thumbnailFigure 2. A simulated visual model of differential genes expression in a xenograft experiment. The numbers in the plot are the simulated gene symbols of differentially expressed probes. Legend: a, b: two sample groups; c: effect of interested; i: probe id; FC: fold change (Equation. 1).

A stromal GO term is contributed by genes where cross-species hybridization is more likely to occur as presented in Table 1. Thus by selecting genes that are differentially expressed between phenotypes and also Xhyb, we identify a stromal-specific GO term that can distinguish among phenotypes. This is because each of the hybridizing probes of the human array expresses only when it is exposed to mouse RNA in our biological experiment. Thus the differentially expressed probe between phenotypes reflects the dysregulation of its homologous mouse target rather than the stochastic effect or cancer effect.

Table 1. Deregulated human genes and their contributed Gene Ontology in a xenograft model.

Stromal effect among literature-reported stroma gene lists (Figure 1A, Additional file 2: Suppl. Table 1)

Xenograft models of human cancer and mouse stroma are generally analyzed using human arrays for deregulated genes, and the expression profiles are generally attributed to the human gene's biological processes or functions. To assess the stromal effect among the reported tumor contributing genes, we searched the PubMed resource by keywords “xenograft, Agilent, cancer, gene expression”. Two of the resulting publications fit the criteria using the same platform (GEO:GPL6480) as shown in Table 2. Among these two publications, a glioblastoma [19] study was selected for further GO enrichment analysis as it contained enough “literature-reported genes” (Additional file 2: Suppl. Table 1). The literature-reported genes, whose probes cross-hybridize with mouse RNAs (Xhyb), were thereafter searched using the available GenBank IDs or official gene symbols.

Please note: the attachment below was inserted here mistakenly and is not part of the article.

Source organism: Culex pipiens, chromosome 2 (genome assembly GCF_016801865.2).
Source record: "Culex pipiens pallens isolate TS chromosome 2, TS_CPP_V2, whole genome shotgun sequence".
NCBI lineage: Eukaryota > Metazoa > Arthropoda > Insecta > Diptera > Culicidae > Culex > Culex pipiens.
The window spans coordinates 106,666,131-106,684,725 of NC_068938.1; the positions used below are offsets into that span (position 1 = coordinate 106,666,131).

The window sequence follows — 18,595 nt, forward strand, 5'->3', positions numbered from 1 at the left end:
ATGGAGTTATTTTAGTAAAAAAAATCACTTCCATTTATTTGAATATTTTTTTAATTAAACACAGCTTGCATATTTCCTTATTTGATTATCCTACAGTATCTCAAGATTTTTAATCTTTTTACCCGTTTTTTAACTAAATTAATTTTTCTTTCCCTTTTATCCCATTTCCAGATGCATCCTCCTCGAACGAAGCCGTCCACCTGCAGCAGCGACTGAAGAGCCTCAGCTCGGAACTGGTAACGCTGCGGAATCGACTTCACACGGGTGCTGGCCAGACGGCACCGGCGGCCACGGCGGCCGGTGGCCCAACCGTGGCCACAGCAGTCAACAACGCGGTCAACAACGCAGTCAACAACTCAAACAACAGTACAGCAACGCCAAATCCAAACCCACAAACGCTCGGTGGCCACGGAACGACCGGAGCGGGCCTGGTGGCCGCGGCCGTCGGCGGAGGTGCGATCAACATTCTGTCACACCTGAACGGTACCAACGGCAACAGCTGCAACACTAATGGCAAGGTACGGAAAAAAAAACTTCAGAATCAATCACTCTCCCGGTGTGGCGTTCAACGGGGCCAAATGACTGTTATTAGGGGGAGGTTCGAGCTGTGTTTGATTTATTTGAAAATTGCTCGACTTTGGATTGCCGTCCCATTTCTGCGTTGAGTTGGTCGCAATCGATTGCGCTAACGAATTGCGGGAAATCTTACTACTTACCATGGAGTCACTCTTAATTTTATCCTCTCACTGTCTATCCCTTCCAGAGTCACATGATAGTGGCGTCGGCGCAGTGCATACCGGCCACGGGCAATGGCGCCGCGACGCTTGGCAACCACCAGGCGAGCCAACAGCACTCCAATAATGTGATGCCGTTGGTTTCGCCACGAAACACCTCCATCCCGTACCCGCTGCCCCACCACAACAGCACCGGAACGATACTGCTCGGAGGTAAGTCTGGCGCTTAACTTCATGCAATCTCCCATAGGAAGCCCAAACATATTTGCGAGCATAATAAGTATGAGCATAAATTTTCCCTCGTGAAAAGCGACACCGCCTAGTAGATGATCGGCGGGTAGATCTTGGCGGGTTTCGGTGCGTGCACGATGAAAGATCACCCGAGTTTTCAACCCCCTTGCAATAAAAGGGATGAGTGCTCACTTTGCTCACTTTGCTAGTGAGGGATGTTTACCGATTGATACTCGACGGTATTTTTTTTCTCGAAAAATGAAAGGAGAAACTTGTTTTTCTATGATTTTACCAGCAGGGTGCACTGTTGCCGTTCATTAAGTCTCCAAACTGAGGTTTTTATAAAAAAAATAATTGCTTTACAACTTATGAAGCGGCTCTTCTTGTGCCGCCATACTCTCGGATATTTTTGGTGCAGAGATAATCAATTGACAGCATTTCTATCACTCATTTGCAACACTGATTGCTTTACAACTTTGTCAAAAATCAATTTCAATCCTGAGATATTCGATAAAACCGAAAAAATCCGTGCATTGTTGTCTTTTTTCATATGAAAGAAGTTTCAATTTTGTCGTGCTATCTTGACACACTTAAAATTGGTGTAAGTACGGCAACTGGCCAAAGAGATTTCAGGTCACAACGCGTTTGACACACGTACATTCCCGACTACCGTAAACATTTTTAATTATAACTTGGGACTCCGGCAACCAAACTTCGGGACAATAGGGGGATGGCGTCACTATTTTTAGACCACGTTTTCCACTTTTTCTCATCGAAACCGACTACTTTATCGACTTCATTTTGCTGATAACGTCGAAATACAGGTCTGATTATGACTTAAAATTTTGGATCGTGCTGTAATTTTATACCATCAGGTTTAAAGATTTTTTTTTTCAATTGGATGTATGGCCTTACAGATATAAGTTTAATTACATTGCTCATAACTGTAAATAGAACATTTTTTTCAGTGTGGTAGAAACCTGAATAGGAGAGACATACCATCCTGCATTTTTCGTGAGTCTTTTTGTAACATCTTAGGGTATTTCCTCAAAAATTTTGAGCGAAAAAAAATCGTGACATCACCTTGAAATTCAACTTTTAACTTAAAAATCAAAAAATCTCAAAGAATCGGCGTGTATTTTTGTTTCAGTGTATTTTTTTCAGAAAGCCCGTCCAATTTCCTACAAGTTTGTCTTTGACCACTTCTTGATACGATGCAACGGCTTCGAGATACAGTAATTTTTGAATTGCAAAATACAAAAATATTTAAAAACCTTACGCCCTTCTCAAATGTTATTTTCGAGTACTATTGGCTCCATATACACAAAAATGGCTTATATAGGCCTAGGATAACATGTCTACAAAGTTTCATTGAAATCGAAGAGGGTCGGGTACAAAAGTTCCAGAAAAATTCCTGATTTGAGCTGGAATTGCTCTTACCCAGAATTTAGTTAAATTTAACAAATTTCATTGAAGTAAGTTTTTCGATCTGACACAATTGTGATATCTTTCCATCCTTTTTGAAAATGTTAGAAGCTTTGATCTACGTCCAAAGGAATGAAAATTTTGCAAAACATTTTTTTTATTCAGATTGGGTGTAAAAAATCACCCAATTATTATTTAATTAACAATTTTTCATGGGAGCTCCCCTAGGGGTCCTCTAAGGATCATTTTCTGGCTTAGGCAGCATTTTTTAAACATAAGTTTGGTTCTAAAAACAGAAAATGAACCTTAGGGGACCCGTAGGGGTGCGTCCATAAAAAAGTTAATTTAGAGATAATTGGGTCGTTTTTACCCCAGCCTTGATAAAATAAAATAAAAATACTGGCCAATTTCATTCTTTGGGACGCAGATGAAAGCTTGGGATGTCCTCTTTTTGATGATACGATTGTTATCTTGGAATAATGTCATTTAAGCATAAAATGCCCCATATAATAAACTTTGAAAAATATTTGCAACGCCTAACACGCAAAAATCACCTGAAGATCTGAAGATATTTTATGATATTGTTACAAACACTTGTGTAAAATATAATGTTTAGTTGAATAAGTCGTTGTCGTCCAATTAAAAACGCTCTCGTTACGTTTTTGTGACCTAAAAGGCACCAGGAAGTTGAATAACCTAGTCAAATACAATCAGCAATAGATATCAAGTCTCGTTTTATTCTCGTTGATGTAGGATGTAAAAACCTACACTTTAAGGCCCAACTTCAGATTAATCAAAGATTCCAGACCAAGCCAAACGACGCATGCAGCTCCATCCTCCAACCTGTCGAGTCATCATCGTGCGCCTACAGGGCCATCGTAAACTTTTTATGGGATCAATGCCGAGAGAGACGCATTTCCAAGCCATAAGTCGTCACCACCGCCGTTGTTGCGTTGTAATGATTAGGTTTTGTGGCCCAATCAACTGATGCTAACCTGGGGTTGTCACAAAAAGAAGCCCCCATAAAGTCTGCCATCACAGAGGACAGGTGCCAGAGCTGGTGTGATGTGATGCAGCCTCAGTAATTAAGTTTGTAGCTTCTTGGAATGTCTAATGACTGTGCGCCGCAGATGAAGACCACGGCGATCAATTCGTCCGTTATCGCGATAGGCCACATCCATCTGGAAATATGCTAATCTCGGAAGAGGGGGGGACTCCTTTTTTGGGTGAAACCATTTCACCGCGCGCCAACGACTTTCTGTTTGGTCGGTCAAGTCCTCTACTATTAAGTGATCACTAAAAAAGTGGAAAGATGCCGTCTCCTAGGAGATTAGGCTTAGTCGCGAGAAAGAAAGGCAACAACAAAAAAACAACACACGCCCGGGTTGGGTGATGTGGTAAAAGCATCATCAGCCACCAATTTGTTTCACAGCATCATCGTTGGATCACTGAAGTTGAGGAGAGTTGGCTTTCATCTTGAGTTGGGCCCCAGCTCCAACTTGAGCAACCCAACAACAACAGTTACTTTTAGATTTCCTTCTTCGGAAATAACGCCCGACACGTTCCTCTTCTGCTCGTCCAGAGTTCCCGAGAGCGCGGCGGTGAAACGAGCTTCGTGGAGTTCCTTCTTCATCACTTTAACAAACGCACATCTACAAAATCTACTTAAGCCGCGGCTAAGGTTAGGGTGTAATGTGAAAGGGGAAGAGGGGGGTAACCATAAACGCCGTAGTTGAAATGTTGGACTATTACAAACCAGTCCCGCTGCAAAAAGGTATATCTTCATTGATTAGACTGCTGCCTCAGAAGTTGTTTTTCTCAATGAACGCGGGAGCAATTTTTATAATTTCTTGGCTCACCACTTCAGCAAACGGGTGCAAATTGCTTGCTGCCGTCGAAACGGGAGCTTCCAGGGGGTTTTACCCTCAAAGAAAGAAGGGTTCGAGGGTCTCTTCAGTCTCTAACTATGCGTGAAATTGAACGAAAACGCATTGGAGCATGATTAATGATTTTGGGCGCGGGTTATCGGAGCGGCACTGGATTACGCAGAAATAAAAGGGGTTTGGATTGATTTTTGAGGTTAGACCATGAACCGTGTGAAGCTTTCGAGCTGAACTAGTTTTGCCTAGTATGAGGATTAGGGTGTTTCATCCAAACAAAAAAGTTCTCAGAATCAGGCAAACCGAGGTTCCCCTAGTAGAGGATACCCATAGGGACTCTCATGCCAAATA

Table 2. Previous xenograft cancer studies using the Agilent GPL6480 whole human microarray.

Additional file 2. S. Table 1: Xhyb subset of previous xenograft studies reported cancer deregulated genes.

S. Table 2: The significant (p<1%) GO terms among the deregulated genes in a published glioblastoma xenograft model.

S. Table 3: Xhyb subset of the differential expressed genes in a previous xenograft study and their corresponding probes in the Agilent array (GPL6480).

S. Table 4: Xhyb subset of the 28 deregulated genes reported by a previous colon tumor xenograft study and their corresponding Agilent array (GPL6480) probes. Genes in bold are those identified as Xhyb. According to the author (Gouye et al 2008), HT-29-derived 5M21 which displayed a constitutive invasive behavior in type I collagen, while TATI was shown in this study to be a major autocrine and transforming factor produced by HT-29-derived 5M21 cells to control colon cancer cell invasion and metastasis.

S. Table 5: The human probes in S. Table 3 that target their mouse homologs.

S. Table 6: The identified stromal associated GO terms (hypergeometric test p-value<1%) that also reported by two gold standards using laser microdissection technology.

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Tests to determine the statistical significance of enriched cross-species GO terms